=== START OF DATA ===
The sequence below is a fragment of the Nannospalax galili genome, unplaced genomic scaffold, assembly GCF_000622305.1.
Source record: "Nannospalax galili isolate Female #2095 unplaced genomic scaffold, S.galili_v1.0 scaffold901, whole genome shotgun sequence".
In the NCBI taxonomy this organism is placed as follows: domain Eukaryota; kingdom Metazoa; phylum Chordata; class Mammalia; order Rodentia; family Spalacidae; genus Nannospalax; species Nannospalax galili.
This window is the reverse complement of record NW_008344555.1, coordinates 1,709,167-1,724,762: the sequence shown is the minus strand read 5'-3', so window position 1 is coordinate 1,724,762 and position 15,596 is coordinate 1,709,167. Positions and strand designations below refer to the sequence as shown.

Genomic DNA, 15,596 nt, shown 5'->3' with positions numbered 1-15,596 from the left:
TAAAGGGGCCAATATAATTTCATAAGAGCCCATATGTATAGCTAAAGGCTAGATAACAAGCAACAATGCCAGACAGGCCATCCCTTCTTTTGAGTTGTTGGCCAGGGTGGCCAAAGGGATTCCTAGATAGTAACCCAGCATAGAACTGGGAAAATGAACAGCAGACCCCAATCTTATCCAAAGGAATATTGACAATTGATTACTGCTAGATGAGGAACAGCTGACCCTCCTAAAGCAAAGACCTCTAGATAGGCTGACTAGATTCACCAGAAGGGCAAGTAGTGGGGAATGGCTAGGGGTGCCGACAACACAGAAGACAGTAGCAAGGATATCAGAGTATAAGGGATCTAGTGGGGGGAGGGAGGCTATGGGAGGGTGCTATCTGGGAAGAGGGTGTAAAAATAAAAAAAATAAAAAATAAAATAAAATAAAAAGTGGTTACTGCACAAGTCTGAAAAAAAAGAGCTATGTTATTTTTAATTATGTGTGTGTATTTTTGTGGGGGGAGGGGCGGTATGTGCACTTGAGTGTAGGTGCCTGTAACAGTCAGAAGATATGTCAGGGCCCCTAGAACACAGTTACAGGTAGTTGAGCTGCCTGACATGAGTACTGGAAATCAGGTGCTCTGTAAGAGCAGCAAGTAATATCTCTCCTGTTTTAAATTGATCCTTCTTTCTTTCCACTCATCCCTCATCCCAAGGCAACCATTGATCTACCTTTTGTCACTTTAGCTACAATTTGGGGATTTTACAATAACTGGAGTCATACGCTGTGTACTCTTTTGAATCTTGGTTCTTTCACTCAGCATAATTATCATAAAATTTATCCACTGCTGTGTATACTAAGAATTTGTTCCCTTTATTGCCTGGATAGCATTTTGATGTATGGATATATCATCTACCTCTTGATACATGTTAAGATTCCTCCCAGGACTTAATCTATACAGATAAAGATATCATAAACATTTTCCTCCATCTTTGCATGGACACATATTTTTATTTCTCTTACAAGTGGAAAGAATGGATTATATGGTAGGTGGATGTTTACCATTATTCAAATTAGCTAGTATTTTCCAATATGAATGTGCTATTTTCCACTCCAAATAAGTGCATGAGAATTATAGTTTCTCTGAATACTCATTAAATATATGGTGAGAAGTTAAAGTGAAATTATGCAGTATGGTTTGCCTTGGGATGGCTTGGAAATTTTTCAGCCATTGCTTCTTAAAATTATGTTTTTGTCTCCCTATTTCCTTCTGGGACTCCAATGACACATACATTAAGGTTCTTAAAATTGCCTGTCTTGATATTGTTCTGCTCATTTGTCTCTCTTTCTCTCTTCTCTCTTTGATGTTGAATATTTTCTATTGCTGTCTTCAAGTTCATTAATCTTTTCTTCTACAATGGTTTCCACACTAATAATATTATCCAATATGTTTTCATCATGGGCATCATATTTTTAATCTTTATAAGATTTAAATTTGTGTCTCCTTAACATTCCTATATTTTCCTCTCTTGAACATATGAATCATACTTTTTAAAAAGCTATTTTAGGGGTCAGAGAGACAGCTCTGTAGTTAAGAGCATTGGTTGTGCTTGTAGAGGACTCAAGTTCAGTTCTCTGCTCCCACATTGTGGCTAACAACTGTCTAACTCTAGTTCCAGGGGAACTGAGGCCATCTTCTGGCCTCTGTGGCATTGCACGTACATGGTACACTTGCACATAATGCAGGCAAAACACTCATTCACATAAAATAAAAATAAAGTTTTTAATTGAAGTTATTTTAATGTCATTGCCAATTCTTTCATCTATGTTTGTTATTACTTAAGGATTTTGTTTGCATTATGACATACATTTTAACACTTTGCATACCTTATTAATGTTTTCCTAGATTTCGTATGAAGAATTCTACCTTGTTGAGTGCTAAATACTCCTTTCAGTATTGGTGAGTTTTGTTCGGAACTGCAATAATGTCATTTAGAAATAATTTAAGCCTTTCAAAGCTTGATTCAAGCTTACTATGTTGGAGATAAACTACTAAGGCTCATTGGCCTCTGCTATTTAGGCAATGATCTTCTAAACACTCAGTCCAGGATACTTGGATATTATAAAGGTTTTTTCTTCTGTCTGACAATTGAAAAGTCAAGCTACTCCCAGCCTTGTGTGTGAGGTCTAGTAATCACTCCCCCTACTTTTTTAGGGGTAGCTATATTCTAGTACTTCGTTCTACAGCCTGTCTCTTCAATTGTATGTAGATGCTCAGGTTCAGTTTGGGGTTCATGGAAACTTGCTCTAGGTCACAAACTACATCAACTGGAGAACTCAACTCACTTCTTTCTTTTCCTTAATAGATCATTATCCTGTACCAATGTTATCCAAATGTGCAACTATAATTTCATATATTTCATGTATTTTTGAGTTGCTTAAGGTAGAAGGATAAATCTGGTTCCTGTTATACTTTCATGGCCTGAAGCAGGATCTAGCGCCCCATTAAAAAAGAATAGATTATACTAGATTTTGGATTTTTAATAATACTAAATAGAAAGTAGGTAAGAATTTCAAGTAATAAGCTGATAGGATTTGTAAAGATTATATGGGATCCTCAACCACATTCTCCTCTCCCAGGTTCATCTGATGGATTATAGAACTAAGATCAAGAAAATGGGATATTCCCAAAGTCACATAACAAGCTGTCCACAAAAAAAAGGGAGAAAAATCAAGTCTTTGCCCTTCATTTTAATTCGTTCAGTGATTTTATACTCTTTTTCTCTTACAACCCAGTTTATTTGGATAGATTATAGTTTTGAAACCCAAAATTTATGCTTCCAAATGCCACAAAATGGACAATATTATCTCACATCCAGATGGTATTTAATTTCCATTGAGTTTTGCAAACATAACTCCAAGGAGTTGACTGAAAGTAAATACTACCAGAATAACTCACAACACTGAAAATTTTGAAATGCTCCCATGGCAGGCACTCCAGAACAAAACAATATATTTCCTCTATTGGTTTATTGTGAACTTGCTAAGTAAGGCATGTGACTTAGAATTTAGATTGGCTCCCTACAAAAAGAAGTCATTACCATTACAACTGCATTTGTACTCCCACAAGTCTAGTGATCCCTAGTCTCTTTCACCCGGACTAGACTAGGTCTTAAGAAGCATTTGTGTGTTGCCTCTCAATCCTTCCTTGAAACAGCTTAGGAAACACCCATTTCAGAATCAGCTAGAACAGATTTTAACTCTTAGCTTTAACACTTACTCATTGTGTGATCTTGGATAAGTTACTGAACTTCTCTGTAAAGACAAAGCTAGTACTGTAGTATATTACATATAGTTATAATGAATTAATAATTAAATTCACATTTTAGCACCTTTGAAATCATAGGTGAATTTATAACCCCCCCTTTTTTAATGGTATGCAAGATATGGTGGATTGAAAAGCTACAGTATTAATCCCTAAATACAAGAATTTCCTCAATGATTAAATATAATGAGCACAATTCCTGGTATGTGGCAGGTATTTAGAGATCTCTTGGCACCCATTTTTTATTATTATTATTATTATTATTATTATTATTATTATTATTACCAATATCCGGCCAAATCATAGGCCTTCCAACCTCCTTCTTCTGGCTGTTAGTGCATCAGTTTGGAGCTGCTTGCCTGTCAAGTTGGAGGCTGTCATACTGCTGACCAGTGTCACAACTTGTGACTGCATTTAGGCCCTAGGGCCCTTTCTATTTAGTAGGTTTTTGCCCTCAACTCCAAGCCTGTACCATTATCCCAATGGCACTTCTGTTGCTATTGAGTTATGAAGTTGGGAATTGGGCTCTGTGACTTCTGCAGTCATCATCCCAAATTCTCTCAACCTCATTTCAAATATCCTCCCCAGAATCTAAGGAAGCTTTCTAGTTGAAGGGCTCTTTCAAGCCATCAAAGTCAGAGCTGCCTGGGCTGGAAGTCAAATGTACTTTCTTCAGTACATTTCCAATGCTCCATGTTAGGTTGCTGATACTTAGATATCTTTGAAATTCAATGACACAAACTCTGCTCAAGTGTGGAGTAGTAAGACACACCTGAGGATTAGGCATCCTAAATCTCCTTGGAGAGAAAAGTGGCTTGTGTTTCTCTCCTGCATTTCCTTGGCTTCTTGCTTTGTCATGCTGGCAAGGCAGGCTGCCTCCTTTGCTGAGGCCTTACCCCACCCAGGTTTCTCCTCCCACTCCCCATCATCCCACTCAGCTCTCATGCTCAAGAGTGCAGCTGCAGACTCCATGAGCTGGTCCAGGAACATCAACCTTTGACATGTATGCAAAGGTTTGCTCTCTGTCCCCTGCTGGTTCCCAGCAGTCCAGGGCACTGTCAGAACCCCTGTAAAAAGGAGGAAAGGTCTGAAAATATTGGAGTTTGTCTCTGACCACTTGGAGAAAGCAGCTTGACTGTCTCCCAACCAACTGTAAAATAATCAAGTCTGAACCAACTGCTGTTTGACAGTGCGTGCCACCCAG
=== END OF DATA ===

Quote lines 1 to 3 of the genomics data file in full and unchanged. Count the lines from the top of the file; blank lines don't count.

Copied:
The sequence below is a fragment of the Nannospalax galili genome, unplaced genomic scaffold, assembly GCF_000622305.1.
Source record: "Nannospalax galili isolate Female #2095 unplaced genomic scaffold, S.galili_v1.0 scaffold901, whole genome shotgun sequence".
In the NCBI taxonomy this organism is placed as follows: domain Eukaryota; kingdom Metazoa; phylum Chordata; class Mammalia; order Rodentia; family Spalacidae; genus Nannospalax; species Nannospalax galili.